Race & Racism at the University of Richmond

Browse Items (194 total)

This opinion piece, written in 1995, details the study abroad experience of Christie Getman, in Martinique, in the French West Indies. She describes how life changing the experience was for her, and how there were rarely any other white people, and…

This 1992 Collegian opinion piece by student William M. Norton describes his standpoint on race relations, and how he feels that black people should not get any special precedents or programs based on their race because that is then racist. Norton…

This article written in 1988 describes a new Valentine Museum Exhibition, titled "In Bondage and Freedom: Antebellum Black Life in Richmond." Judy Lankford, the Director of Development at the Valentine Museum, stated that, "Richmond would not have…

This 1972 Collegian article details a lecture given by William Taylor, the personal assistant for the firm of I.E DuPont. DuPont offers jobs to high school graduates who pass their pre-employment exam, and those who fail they attempt to seek out,…

This 1950 Collegian article explains surveys done by the University of Richmond students in Richmond's fiscal administration and "Negro education" below the college level. Marvin Menkes of Deal, N.J. who participated in surveying the education of…

This 1947 Collegian article explains that during construction two human skeletons and one coffin were found on campus. There were many rumours and speculations surrounding the dead bodies, with professors and students speculating that the bodies had…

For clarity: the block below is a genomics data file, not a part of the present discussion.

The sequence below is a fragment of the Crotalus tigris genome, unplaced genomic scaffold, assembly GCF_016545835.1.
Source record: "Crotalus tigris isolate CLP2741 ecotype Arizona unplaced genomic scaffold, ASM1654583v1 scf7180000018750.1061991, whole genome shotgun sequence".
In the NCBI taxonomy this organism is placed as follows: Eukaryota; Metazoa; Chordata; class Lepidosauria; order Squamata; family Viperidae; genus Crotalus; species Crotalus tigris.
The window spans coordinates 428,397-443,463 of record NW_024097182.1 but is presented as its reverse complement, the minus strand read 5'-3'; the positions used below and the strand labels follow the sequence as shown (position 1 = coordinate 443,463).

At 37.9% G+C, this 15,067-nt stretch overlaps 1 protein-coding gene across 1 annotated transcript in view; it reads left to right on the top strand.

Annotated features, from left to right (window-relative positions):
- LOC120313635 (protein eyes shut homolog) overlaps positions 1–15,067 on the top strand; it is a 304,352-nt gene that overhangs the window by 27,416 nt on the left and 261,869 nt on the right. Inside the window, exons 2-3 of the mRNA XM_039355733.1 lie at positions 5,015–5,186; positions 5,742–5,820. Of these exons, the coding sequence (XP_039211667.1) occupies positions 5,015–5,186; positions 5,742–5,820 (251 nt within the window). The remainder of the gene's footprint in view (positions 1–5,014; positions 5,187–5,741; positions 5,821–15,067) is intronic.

This opinion piece criticizes riots occurring during the summers in big cities, most likely referring to uprisings which occurred in 1968 following the assasination of Dr. Martin Luther King, Jr. The writer criticizes specifically "student rebels…

The tension between Governor L. Douglas Wilder and Attorney General Mary Sue Terry is palpable as the governor claims critiques of his performance in office are made due to his race and not his competency. He is adamant that he is “held to a…

This short story is a retelling of the myth of Perseus and Medusa, written in black American dialect by a white student. The young women in the tale are oversexualized and the narrator exhibits colorism by referring to Polydectes's "high yaller"…

This short story from the February 1941 Messenger details the passing of a black woman named Bess. Bess's dress is described as being scant and attention-grabbing, and an unnamed man urges her to marry someone who is "her own kind" and criticizes her…
Output Formats

atom, dcmes-xml, json, omeka-json, omeka-xml, rss2